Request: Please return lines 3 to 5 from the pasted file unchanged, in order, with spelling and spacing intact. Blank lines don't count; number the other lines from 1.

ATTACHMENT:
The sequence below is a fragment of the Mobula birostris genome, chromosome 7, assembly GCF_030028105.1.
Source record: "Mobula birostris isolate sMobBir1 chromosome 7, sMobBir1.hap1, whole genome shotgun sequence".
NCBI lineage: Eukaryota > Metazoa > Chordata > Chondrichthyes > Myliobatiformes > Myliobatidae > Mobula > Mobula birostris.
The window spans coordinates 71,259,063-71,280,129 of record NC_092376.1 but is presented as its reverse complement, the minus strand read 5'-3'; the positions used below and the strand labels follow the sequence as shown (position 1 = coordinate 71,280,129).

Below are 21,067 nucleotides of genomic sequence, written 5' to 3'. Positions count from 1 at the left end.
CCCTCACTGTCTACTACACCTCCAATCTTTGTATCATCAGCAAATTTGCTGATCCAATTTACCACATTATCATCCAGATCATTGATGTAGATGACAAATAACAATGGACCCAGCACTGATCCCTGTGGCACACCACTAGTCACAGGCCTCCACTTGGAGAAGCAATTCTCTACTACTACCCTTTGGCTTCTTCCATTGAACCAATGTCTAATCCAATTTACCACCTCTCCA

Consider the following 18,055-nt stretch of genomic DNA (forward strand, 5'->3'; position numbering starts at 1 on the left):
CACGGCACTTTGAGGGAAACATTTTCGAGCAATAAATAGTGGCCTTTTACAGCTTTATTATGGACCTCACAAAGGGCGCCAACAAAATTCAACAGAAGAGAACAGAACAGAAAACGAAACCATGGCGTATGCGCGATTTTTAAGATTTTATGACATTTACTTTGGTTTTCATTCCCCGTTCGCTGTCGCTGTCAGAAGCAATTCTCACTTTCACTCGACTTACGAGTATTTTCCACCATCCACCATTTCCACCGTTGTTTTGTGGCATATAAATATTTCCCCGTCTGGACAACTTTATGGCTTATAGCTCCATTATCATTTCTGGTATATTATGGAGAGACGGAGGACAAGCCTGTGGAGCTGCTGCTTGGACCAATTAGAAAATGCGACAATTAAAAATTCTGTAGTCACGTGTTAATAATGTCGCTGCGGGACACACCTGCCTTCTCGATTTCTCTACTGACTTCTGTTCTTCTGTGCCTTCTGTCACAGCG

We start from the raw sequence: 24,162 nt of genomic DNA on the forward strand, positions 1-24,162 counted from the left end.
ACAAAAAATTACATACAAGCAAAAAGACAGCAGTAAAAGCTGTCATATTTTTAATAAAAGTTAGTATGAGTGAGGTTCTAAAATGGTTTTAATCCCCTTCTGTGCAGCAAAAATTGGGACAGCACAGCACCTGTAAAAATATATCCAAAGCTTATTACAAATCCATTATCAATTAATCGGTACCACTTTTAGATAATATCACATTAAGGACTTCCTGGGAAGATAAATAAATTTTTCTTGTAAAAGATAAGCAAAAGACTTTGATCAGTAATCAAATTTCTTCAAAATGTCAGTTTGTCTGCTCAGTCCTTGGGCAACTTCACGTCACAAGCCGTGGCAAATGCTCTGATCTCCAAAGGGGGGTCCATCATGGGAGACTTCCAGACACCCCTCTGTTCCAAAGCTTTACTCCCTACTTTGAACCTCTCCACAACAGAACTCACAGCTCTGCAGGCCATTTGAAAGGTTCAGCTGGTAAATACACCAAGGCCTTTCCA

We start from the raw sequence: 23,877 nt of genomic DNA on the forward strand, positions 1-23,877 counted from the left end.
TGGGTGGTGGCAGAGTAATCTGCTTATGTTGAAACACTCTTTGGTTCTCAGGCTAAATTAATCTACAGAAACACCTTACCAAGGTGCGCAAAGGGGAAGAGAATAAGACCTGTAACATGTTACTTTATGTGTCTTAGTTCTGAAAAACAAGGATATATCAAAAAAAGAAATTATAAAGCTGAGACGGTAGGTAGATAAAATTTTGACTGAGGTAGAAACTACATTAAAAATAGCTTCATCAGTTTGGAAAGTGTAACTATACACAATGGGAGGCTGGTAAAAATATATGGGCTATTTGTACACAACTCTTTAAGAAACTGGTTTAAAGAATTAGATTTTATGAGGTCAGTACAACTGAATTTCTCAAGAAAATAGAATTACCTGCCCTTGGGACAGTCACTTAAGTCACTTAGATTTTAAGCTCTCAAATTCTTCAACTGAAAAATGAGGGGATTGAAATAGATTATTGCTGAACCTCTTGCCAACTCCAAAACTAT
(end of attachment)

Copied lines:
NCBI lineage: Eukaryota > Metazoa > Chordata > Chondrichthyes > Myliobatiformes > Myliobatidae > Mobula > Mobula birostris.
The window spans coordinates 71,259,063-71,280,129 of record NC_092376.1 but is presented as its reverse complement, the minus strand read 5'-3'; the positions used below and the strand labels follow the sequence as shown (position 1 = coordinate 71,280,129).

Below are 21,067 nucleotides of genomic sequence, written 5' to 3'. Positions count from 1 at the left end.